Sure, I mean I asked about what you do but if you want to dive off the deep end in the first five minutes, by all means…
Ok great. SO the best understanding of consciousness’ role in the scope of humans as organisms seems to be the UI, or User Interface if you will, of the human mind. The conscious mind is the story we tell ourselves of who we are in order to construct a coherent narrative and the illusion of agency. Now, I say illusion here, because there’s a lot of evidence in neurology and psychology that the you-you attributes to you isn’t really that much you. A lot of you is the structure of the brain itself. It’s the shit that happens in the background that you aren’t aware of. Your subconscious, intuitive self makes decisions fractions of a second (in the physics of brains, seconds are eons) before your conscious self is has registered that it wants what it wants. The you-you gets to have the satisfaction of thinking it made the decision in order to keep you in control; in order for you to get through your environment with purpose and motives and identity. These are all hugely important driving factors for an agent, and as such, the illusion doesn’t feel like such an illusion. If fact, it’s such a good illusion, it isn’t an illusion at all. It’s complete. It’s your existence. It works. Now, the thing to understand about this whole setup of the human mind is that it places you in the world, not as a part of it, but as an individual set to act upon it. They’ve got a word for this in German, Germans ALWAYS have a word – the Umwelt. Your worldview. People today define themselves by what they do. Jobs are not just jobs anymore, they’re identities. Chefs live the #cooklife, welders #dropdimes, police officers #bleedblue… It’s a view of ourselves that offers us community, social currency, legitimization. It’s extremely restrictive. If I’m a chef first, it’s only because it’s the thing that takes up the most time in my life. You can’t really get around that. The fashion, the artworks, those things carry a permanence that can exist even while I’m deep cleaning the dehydrators at 8 in the morning. The cheffing takes up the most hours of the day. And that’s fine. It’s good to be occupied. But in all these things that I do, I have a deep awareness of the direction of the currents I’m situated within, and tend to be deeply critical of them. I’ll often keep my opinions to myself about these matters, but this self aware heads up display allows me to, in a way, I guess, be more disconnected to the things I do. Less defined by them… but not in any way that hinders my ability to perform these tasks. I just feel it much more informative to ask why you do any of the things you do, than to take them for granted. Even the things you enjoy doing. Basically, a hyperactive prefrontal cortex makes me feel, well, less restricted.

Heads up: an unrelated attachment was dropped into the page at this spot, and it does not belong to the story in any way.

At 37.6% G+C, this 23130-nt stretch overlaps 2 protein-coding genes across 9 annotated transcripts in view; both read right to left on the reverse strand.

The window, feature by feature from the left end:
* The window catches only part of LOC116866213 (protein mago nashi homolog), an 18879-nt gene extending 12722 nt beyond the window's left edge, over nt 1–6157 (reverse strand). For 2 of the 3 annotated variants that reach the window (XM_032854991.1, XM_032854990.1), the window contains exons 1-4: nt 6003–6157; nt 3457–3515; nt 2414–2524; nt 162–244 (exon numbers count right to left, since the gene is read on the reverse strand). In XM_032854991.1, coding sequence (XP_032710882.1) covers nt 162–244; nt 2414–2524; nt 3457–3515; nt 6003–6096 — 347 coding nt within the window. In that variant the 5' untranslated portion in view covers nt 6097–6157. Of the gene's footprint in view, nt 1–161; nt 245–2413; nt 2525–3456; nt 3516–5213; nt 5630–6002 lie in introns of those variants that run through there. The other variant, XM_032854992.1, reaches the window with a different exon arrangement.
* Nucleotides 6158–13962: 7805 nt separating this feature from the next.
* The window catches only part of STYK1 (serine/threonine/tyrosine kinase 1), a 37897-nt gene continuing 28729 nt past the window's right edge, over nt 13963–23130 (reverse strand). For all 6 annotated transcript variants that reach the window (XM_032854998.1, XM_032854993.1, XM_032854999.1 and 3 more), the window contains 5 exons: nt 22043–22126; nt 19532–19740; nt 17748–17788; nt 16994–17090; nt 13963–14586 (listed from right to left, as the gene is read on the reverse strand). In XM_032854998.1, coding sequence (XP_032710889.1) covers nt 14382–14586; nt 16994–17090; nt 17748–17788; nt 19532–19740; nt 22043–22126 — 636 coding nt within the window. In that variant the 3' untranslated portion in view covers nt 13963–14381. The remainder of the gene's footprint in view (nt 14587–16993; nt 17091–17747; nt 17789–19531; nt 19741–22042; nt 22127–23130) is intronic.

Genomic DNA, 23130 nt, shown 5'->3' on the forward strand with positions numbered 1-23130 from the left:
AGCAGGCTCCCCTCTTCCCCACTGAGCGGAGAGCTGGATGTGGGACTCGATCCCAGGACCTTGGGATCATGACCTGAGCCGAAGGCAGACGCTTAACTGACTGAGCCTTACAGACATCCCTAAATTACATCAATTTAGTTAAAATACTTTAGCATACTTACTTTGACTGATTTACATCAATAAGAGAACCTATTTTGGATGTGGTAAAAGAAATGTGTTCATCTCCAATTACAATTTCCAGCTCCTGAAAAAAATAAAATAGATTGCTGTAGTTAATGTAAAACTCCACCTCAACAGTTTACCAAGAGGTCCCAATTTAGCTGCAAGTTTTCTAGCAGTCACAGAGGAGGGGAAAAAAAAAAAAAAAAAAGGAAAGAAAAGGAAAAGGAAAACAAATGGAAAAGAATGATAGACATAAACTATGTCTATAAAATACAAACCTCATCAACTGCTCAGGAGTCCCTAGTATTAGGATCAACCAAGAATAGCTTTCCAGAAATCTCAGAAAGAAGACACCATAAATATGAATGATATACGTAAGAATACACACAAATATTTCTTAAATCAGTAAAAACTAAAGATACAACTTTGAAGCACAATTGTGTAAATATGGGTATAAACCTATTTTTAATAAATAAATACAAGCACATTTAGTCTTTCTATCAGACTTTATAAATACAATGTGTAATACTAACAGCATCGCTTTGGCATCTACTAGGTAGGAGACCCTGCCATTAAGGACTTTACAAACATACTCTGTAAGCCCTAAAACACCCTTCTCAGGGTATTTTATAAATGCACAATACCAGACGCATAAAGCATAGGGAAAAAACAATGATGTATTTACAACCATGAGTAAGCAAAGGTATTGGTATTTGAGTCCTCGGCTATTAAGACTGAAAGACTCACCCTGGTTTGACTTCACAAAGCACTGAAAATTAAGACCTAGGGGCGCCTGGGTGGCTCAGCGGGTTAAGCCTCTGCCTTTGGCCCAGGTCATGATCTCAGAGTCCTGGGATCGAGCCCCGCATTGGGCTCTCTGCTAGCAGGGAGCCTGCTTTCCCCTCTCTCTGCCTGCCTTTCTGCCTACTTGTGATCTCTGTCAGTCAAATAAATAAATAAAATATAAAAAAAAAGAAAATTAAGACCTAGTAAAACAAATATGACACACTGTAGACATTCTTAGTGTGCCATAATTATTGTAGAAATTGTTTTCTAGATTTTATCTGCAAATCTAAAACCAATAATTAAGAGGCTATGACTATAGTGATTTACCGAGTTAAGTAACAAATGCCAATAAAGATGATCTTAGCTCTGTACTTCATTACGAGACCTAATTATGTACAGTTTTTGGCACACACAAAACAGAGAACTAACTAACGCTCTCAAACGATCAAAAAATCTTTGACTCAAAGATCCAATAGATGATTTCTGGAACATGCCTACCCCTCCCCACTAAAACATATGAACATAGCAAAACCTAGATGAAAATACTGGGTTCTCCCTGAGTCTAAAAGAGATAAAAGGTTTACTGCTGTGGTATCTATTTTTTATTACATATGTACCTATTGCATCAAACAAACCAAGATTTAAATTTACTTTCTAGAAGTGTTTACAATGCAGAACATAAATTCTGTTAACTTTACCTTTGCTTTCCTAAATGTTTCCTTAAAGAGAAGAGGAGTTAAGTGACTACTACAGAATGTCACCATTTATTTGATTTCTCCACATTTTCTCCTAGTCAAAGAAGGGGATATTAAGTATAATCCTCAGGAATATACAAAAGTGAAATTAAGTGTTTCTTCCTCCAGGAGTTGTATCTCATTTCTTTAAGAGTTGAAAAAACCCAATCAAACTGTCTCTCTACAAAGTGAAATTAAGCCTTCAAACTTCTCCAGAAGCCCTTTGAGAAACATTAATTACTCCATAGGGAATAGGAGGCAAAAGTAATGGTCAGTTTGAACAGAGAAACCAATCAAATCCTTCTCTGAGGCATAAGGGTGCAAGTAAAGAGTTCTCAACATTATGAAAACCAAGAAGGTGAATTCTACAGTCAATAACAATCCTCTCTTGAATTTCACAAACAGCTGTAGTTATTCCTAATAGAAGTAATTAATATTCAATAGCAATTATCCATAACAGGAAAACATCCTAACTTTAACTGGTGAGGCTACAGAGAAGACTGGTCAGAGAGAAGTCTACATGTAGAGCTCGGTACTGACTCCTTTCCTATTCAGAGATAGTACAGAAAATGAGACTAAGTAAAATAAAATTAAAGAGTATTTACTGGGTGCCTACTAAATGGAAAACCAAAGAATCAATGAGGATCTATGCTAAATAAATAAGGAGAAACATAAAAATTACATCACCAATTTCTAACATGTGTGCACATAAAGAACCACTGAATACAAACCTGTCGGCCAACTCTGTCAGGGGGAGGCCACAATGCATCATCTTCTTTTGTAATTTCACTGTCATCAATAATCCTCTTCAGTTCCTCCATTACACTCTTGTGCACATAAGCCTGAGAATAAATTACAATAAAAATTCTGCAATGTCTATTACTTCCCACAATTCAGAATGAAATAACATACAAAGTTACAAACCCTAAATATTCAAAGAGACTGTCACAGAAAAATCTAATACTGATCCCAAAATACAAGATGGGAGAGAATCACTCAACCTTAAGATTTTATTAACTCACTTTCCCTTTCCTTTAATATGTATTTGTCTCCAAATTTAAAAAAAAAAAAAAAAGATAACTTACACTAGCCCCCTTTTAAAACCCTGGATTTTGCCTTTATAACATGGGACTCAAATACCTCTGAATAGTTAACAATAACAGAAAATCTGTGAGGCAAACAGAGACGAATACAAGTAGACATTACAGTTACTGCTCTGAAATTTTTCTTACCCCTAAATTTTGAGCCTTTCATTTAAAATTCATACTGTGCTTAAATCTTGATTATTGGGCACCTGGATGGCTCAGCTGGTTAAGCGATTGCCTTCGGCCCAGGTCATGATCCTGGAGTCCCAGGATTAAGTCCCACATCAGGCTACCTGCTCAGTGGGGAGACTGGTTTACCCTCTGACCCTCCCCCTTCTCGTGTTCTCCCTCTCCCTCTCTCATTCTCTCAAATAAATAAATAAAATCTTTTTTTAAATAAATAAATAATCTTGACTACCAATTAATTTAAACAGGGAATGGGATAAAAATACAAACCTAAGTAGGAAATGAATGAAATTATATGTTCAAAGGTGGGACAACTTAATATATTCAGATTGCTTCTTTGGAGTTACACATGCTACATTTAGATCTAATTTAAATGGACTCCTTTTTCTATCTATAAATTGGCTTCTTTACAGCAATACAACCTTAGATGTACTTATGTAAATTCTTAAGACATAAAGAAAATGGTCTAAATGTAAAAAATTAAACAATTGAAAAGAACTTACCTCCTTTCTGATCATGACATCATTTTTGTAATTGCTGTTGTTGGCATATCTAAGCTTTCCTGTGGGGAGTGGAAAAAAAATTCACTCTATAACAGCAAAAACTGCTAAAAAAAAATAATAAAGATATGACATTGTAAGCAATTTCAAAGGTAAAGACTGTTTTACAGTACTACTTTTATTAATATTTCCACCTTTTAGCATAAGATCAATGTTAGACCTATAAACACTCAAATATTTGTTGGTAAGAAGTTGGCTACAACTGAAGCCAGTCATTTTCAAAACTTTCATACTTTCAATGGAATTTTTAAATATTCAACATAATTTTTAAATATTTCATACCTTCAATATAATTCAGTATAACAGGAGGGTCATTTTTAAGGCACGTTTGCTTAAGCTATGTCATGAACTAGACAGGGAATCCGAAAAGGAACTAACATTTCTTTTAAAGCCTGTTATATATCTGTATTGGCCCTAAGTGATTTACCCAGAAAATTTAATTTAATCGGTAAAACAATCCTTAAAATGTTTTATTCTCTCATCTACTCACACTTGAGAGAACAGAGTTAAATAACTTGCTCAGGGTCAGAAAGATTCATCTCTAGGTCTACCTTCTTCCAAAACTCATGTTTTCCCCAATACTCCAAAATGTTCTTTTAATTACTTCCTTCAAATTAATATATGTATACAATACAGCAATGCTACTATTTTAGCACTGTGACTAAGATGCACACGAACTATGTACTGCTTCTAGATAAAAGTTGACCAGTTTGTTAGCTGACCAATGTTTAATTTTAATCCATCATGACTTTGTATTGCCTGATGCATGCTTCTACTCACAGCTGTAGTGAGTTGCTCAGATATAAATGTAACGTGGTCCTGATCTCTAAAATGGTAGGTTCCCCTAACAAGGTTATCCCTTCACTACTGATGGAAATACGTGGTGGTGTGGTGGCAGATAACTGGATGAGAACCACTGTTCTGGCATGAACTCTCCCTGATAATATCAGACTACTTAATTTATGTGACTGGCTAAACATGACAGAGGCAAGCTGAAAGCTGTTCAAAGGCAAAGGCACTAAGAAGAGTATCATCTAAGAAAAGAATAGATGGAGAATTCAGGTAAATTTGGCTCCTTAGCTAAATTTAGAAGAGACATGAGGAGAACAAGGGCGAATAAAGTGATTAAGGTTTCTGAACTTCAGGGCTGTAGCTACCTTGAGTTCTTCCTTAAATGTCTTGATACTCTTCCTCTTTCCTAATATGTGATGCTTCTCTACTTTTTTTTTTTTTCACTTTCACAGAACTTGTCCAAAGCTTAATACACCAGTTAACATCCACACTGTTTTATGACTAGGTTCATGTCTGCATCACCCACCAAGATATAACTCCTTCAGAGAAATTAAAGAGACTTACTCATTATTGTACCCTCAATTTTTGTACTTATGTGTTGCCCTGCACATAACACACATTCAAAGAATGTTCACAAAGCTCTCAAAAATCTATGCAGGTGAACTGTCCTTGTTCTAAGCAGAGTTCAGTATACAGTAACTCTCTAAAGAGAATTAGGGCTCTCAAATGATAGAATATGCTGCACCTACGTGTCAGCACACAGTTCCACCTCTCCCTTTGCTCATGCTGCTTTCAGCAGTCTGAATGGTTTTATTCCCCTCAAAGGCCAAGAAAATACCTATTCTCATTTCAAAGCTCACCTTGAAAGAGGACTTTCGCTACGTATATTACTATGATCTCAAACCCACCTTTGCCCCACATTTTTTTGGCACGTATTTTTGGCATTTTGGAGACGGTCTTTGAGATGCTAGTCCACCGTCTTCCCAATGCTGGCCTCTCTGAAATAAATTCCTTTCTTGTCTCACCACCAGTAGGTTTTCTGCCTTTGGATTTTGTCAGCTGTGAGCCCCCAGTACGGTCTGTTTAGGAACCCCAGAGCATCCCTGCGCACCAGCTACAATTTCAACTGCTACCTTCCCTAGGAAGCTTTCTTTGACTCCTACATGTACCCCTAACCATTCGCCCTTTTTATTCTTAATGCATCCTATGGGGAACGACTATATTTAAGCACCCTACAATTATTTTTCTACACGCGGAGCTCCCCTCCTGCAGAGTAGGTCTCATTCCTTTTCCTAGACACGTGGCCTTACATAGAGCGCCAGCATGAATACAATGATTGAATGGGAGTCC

Would you rather be a photographer first?
I mean, if my life panned out that way, I wouldn’t be too upset at all, but the cooking had the biggest head start. So I cook. It’s all a bit counterfactual to count the what-ifs I think.